Tags

Last Thursday, we talked about how to prevent common exercise injuries. Today, we get to talk about treatment and ways to help with exercise injuries.

Treatment:

Ways to treat an exercise injury can differ depending on the injury. If you do get injured, use the RICE (Rest, Ice, Compression, Elevation) technique as soon as possible, and continue using it for 24-48 hours after the injury happens. This technique promotes healing and helps decrease swelling.

Rest: Rest the injured area. Stop, change, or take a break from the activity if you feel pain.

Ice: Ice the affected area as soon as possible after you get injured. This will help with swelling and also with the healing process. Apply the ice pack for 15-20 minutes. Do not place the ice pack right on the skin- cover it with a thin towel or a piece of clothing. If you don’t have an ice pack in your pocket while working out;), then you can use a cold water bottle or another cold item. Ice can be used every 3-4 hours for 1-2 days after the injury.

Compression: Wrap the injured area with an ace bandage or a piece of clothing to prevent swelling and give support. Make sure it’s not too tight…you still want to keep your limb…even if it is broken. :)

Elevation: Try to keep the injured part elevated while you are icing it and every time you are sitting or lying down. Try to keep the injured part elevated above your heart to help the blood go back to the heart. Elevating the injured area will help with swelling also.

Common Exercise Injuries

Treatment Exercises and Stretches: Most of the following exercise injuries are caused by trying to do too much too soon, or adding too much weight or mileage too soon. Remember, don’t be ashamed to start out slow and build your way up! Perform 1-3 sets of each exercise.

Shin splints

Toe taps: While you are sitting at work or home (or really, wherever you are!), tap your toes.

Trace the alphabet with your toes: Lift your foot up and write an invisible alphabet with your toes. This is a great exercise for prevention and treatment.

Three-Way Calf raises: Stand on either the floor, or the edge of a step. If you are on a step, put the balls of your feet on the step with your heels hanging off of the edge. Push up on your tippy toes and come back down. Do ten normal calf raises (toes facing forward), ten calf raises with your toes facing inward, and ten calf raises with your toes facing outward and your heels together. This is a great prevention exercise also.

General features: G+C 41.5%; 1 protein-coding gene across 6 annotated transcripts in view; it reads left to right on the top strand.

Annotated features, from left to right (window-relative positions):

photo-53

Iliotibial Band Syndrome- If you have ever experienced this, you know how bad it hurts! I experienced this injury a couple of years ago, when I was just starting to crank up my running mileage. I was consistant in performing the following exercises, and it went away (thank goodness!). Here are the exercises that helped me:

Hip stretch: lean against a wall or another sturdy object. Place your outer leg (the leg furthest from the wall/sturdy object) behind your inner leg (the leg closest to the wall), and lean towards the wall. Push your hip out slowly until you feel a stretch in your hip. Hold for thirty seconds and repeat on the other side.

photo 3

Squats and lunges: Squats and lunges help strengthen your bootie and your hip flexors, which both need to be strengthened if you are experiencing IT band problems.

SMR Foam Roller- IT Band: Lie on your side with the roller close to your hip. Slightly lean forward and move the foam roller along your outer thigh. Perform this movement for 30 seconds and switch to the other side. *If you need less pressure on your IT band, place one foot on the ground while you roll the other leg. This will take some of the weight off of the leg being rolled (bottom picture).

photo 1photo 4-1

Leg Lifts: Strengthen those hip flexors! Lie on your side and slowly lift your leg until you feel a stretch. Repeat 10-12 times and repeat on the other side.

photo 4-3photo 2

Sprained ankles-

RICE! Let your ankle heal first and then start treatment/recovery exercises. You can start slowly with walking and then go into range of motion exercises (The next two exercises listed are considered range of motion exercises).

Spell the ABC’s with your foot: Trace the ABC’s with your foot. Strengthen that ankle!

Side to side knees: Sit in a chair with your feet flat on the floor then move your knees slowly side to side.

Calf stretch: Just a good old fashion calf stretch! Place your hands on a wall or the floor. Walk your feet out until you feel a stretch in your calves when your heels are on the ground. For a better stretch, put one foot on the ground at a time.

Plantar faciitis–

Calf foam roller: Place your calves on the foam roller. Roll your calves out slowly for 30 seconds. Can do both at a time or if you want less pressure on your calves, do one at a time with one foot on the floor.

photo 3-2photo 2-1

Roll it with a ball! When you first feel sore, roll a golf ball on the bottom of your foot. You can also roll a frozen water bottle on the bottom of your foot to help with swelling and healing.

For more information on these specific injuries and other common injuries, click here.

*Interested in foam rolling? Foam rolling is an awesome way to prevent and treat injuries. For more info on foam rolling and more examples of foam rolling, click here

Have a great day!

-McKell

Advertisements